Chambers's Atlas; With Descriptive Introducion

Chambers's Atlas; With Descriptive Introducion

By (author) 

List price: US$22.40

Currently unavailable

Add to wishlist

AbeBooks may have this title (opens in new window).

Try AbeBooks

Description

This historic book may have numerous typos and missing text. Purchasers can usually download a free scanned copy of the original book (without typos) from the publisher. Not indexed. Not illustrated. 1855 edition. Excerpt: ... are Roman Catholic or Protestant, according to the mother-country from which they come. 240. Civilisation is only to be met with in the settlements of the Europeans; the condition of the Moors, Arabs, and Egyptians, is scarcely entitled to rank higher than that of semi-civilisation, while all the other native tribes are little in advance of the lowest barbarism. The arts are exercised only on the northern coasts, where the Moors manufacture silk, cotton, leather, and linen. An active commerce is carried on by them with the maritime nations of Europe; and by means of caravans, a trailic, fully as important, with the interior, to which they convey their own products and those of Europe. The wants of the savage races are exceedingly simple, and most of the articles used by them are prepared by themselves. Commerce, however, with Europeans, has taught them new wants, and increased their 242. This is the largest, and in every way--physically and socially--the most important division of the western hemisphere. It is bounded on the east by the Atlantic; on the south, by the Gulf of Mexico and the Pacific, save where connected to South America by the narrow Isthmus of Panama; on the west, by the Pacific; and on the north, generally by the Arctic Ocean. Ve say generally, for its northern shores are yet imperfectly known, and are at the present moment the object of further exploration. The discovery of the North-west Passage has proved that North America is distinct from the arctic regions of Cumberland Island, N.Georgia, and Greenland, which will require to be erected into a new geographical division. Following, however, the usual course of including these regions, the area of the known continent may be stated at 8,000,000 square miles----the...show more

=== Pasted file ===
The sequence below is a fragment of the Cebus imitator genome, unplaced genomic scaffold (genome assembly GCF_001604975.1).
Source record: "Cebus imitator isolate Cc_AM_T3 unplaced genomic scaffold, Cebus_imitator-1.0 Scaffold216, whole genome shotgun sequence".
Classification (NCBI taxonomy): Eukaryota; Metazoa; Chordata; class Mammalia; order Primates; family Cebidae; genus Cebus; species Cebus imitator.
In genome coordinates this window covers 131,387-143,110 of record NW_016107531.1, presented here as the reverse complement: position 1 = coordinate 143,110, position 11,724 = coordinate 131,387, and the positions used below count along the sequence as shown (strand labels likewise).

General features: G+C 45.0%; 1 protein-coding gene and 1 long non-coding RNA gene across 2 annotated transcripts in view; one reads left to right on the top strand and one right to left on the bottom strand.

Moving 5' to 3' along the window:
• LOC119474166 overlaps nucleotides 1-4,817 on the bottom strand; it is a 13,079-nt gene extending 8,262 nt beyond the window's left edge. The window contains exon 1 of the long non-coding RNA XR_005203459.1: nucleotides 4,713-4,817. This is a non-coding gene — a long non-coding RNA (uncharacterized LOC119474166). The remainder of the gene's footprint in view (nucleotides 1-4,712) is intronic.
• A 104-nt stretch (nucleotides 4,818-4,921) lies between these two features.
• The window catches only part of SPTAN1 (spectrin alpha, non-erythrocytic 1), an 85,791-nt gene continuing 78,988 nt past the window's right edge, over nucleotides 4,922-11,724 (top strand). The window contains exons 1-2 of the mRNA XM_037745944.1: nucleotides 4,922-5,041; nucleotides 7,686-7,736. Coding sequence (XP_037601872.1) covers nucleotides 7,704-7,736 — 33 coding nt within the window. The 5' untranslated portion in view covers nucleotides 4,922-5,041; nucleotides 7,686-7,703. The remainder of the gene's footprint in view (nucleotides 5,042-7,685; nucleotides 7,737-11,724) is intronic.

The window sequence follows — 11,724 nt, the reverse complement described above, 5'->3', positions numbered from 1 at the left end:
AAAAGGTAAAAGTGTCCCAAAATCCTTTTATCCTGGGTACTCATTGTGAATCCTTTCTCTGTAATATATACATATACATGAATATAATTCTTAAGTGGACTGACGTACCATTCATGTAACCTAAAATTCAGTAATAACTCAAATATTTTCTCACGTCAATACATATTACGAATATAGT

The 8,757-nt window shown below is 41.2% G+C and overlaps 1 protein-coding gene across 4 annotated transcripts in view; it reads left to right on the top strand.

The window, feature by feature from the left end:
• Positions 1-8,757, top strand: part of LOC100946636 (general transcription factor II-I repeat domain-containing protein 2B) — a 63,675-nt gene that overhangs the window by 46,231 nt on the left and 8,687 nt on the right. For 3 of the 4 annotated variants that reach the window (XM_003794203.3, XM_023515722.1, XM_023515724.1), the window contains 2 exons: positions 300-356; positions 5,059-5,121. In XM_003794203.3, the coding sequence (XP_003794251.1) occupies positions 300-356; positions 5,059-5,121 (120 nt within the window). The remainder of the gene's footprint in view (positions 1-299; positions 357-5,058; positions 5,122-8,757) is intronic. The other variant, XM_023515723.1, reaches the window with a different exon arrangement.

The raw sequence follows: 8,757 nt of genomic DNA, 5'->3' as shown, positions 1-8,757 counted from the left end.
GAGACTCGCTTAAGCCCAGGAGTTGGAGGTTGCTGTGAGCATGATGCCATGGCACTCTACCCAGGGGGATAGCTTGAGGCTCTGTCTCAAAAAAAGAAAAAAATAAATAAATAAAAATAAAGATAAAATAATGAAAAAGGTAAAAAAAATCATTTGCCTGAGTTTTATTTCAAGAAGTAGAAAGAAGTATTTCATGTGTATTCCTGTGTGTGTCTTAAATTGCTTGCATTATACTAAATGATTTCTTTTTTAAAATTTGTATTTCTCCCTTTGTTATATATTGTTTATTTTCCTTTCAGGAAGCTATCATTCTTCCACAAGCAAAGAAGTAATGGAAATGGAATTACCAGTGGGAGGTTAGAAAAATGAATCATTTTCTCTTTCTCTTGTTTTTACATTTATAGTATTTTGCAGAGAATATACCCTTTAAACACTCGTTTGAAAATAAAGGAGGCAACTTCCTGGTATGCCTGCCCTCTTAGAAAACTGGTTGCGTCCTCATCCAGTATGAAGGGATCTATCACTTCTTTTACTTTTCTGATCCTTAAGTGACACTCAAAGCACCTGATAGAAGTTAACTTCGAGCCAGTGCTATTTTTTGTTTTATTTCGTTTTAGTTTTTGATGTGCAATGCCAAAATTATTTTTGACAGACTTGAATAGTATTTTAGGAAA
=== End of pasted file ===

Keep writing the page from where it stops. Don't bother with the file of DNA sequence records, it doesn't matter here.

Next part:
Product details

  • Paperback | 162 pages
  • 189 x 246 x 9mm | 299g
  • Rarebooksclub.com
  • United States
  • English
  • black & white illustrations
  • 1236757882
  • 9781236757883